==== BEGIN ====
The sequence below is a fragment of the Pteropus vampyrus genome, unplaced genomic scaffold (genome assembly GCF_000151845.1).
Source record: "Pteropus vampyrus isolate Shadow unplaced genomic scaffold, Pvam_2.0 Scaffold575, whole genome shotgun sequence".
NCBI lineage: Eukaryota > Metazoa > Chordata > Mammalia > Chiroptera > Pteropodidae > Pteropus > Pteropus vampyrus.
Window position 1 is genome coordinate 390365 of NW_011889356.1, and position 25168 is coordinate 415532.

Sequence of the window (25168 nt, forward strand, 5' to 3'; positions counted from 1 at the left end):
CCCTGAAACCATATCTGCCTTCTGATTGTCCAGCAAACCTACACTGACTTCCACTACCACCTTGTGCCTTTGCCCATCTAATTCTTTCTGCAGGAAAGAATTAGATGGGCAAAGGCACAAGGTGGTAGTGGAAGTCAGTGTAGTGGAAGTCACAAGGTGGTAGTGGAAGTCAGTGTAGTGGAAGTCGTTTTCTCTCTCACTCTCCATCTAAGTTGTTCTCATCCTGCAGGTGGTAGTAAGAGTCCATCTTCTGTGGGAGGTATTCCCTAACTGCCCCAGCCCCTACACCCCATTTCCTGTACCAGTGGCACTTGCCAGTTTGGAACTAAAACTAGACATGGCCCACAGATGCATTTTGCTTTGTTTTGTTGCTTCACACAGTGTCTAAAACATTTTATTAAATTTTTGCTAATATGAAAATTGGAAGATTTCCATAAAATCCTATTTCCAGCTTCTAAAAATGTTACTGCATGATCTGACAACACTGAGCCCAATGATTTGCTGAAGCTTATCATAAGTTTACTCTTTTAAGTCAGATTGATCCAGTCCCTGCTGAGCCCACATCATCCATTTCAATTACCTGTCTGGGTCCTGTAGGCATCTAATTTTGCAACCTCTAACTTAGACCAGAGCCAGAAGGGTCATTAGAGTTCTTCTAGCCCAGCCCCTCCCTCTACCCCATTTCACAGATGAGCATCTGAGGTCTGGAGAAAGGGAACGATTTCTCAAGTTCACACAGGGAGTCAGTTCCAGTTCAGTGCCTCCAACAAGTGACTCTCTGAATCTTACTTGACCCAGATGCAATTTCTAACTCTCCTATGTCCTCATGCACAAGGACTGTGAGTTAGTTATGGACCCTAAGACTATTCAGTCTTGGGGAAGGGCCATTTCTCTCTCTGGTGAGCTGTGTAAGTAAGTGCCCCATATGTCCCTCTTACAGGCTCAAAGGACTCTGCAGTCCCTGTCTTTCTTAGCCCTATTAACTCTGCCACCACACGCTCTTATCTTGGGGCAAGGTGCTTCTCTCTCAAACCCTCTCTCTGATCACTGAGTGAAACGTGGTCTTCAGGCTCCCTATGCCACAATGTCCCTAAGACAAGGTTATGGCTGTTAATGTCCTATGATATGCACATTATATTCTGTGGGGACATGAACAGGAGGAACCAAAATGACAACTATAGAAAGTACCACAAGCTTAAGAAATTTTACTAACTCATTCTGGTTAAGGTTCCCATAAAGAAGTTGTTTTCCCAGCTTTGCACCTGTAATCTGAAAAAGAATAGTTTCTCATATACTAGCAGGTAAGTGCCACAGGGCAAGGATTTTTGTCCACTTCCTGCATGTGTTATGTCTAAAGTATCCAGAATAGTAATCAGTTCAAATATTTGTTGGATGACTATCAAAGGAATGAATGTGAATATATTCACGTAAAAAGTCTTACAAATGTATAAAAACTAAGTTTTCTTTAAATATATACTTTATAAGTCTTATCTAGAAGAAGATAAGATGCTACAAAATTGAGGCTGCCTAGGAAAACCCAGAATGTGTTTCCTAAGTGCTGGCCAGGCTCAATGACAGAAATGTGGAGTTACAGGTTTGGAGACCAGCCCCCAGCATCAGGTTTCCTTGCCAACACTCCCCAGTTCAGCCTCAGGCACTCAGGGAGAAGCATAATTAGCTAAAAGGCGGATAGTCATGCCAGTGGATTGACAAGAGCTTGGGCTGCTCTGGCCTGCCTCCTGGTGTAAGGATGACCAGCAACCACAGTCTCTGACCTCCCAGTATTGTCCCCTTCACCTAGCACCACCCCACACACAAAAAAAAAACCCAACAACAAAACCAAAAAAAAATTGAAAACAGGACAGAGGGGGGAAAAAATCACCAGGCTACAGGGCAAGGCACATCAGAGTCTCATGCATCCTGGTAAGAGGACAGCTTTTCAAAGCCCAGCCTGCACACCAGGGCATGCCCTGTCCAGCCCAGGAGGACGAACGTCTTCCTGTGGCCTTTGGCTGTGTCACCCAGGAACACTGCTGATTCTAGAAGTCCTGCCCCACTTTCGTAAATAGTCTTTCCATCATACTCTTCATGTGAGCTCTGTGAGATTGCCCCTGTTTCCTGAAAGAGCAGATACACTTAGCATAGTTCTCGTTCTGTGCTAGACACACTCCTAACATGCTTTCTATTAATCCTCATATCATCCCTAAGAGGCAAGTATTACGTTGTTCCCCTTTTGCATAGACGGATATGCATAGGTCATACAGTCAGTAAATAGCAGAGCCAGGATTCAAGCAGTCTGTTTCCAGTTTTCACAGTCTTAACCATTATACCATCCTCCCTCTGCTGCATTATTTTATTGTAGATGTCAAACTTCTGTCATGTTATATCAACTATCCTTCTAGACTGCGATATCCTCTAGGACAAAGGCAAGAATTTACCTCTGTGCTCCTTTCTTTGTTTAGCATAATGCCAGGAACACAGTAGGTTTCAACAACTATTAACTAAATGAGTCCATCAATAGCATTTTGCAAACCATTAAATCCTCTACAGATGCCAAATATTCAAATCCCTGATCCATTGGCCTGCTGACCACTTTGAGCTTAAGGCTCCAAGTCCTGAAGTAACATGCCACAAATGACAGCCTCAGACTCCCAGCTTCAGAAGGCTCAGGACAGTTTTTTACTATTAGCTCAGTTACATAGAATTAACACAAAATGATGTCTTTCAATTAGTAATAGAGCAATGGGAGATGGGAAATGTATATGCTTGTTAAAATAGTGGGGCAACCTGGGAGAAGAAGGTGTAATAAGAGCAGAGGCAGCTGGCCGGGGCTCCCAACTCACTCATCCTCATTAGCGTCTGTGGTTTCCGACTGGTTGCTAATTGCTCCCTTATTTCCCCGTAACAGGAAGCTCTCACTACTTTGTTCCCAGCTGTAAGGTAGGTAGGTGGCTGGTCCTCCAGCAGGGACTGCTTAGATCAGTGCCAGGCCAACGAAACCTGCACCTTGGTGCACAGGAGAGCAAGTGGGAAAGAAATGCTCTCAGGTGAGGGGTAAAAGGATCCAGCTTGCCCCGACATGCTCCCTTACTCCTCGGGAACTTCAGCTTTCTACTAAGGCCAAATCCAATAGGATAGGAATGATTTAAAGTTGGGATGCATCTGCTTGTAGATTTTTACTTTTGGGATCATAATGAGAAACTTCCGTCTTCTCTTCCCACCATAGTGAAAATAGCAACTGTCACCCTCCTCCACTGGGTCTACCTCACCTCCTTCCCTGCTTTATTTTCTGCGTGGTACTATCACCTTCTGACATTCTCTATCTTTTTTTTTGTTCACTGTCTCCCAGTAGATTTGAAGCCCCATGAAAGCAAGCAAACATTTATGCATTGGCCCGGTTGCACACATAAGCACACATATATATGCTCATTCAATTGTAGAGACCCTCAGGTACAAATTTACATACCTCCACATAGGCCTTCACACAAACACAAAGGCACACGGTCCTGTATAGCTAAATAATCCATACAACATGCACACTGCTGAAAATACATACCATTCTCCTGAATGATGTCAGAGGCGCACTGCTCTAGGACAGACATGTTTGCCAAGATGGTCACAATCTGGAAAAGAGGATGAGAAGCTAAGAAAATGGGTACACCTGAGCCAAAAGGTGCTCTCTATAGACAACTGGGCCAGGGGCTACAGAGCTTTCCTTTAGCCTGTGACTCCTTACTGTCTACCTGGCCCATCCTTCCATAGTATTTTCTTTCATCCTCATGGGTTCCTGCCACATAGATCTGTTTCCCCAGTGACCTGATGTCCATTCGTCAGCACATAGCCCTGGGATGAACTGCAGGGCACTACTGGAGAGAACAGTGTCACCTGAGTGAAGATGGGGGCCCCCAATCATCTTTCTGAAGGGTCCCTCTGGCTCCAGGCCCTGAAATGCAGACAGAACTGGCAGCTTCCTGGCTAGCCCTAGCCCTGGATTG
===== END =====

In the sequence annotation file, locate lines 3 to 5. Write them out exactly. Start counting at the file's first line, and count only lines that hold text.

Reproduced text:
NCBI lineage: Eukaryota > Metazoa > Chordata > Mammalia > Chiroptera > Pteropodidae > Pteropus > Pteropus vampyrus.
Window position 1 is genome coordinate 390365 of NW_011889356.1, and position 25168 is coordinate 415532.

Sequence of the window (25168 nt, forward strand, 5' to 3'; positions counted from 1 at the left end):